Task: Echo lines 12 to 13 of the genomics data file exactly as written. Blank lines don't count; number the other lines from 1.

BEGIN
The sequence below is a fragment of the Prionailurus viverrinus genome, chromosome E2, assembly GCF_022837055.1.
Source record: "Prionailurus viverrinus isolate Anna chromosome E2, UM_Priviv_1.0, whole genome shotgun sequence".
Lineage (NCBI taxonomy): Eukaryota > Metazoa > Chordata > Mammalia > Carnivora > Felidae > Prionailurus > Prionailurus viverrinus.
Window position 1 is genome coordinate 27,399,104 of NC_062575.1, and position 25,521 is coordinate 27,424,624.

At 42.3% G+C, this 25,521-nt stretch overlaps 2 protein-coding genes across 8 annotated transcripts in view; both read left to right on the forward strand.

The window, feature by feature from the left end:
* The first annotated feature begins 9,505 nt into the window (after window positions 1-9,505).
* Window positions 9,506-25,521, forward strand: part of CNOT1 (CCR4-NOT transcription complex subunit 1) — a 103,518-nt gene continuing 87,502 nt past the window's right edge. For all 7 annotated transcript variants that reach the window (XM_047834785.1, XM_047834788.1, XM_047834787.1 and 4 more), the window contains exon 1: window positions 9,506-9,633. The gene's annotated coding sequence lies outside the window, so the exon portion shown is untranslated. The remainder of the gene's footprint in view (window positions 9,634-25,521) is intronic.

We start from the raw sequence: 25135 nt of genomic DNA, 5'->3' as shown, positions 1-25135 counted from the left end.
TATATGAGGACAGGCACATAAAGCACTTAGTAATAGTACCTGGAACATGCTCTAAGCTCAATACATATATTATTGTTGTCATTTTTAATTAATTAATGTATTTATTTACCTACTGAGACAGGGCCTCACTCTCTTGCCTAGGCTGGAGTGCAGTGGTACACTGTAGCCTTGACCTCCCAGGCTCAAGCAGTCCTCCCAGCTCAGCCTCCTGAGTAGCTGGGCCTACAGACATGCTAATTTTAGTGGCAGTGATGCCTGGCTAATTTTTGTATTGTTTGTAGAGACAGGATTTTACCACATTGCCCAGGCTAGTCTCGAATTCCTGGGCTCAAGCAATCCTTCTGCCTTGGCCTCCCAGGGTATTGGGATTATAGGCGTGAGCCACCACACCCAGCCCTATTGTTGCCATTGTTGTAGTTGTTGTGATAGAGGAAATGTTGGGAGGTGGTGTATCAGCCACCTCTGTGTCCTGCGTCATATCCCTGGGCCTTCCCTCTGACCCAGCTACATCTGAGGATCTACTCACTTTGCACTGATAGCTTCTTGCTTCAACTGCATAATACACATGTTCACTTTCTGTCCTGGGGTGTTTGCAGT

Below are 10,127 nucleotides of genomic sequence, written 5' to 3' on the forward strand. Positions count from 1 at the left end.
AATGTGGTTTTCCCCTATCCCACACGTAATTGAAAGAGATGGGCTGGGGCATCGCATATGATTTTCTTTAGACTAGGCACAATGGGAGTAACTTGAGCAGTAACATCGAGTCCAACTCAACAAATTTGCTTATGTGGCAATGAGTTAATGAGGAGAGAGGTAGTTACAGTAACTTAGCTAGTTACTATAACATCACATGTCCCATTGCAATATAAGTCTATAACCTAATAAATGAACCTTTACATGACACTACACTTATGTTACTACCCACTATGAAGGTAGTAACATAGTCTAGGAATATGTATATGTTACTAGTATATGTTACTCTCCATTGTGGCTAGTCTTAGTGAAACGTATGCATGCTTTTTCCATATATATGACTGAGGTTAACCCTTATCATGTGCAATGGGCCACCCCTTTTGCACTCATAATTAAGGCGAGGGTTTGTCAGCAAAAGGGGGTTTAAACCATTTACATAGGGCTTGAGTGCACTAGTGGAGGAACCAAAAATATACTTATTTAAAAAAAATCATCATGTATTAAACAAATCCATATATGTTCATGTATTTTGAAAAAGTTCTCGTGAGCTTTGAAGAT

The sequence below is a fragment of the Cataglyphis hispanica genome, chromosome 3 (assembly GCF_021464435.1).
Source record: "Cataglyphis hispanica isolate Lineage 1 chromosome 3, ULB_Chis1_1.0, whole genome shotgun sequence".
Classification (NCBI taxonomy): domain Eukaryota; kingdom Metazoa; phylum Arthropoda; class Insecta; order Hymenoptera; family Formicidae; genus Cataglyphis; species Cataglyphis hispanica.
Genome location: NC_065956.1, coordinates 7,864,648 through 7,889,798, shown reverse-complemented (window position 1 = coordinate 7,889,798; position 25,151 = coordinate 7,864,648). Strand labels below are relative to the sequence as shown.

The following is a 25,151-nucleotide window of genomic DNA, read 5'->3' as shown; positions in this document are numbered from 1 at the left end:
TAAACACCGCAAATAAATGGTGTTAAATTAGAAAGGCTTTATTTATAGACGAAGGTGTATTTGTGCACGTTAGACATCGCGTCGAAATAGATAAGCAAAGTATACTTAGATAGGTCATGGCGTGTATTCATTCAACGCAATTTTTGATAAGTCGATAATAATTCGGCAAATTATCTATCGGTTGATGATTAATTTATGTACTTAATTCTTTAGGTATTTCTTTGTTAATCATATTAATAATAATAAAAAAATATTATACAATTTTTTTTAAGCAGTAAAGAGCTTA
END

AATGTGGTTTTCCCCTATCCCACACGTAATTGAAAGAGATGGGCTGGGGCATCGCATATGATTTTCTTTAGACTAGGCACAATGGGAGTAACTTGAGCAGTAACATCGAGTCCAACTCAACAAATTTGCTTATGTGGCAATGAGTTAATGAGGAGAGAGGTAGTTACAGTAACTTAGCTAGTTACTATAACATCACATGTCCCATTGCAATATAAGTCTATAACCTAATAAATGAACCTTTACATGACACTACACTTATGTTACTACCCACTATGAAGGTAGTAACATAGTCTAGGAATATGTATATGTTACTAGTATATGTTACTCTCCATTGTGGCTAGTCTTAGTGAAACGTATGCATGCTTTTTCCATATATATGACTGAGGTTAACCCTTATCATGTGCAATGGGCCACCCCTTTTGCACTCATAATTAAGGCGAGGGTTTGTCAGCAAAAGGGGGTTTAAACCATTTACATAGGGCTTGAGTGCACTAGTGGAGGAACCAAAAATATACTTATTTAAAAAAAATCATCATGTATTAAACAAATCCATATATGTTCATGTATTTTGAAAAAGTTCTCGTGAGCTTTGAAGAT

The sequence below is a fragment of the Cataglyphis hispanica genome, chromosome 3 (assembly GCF_021464435.1).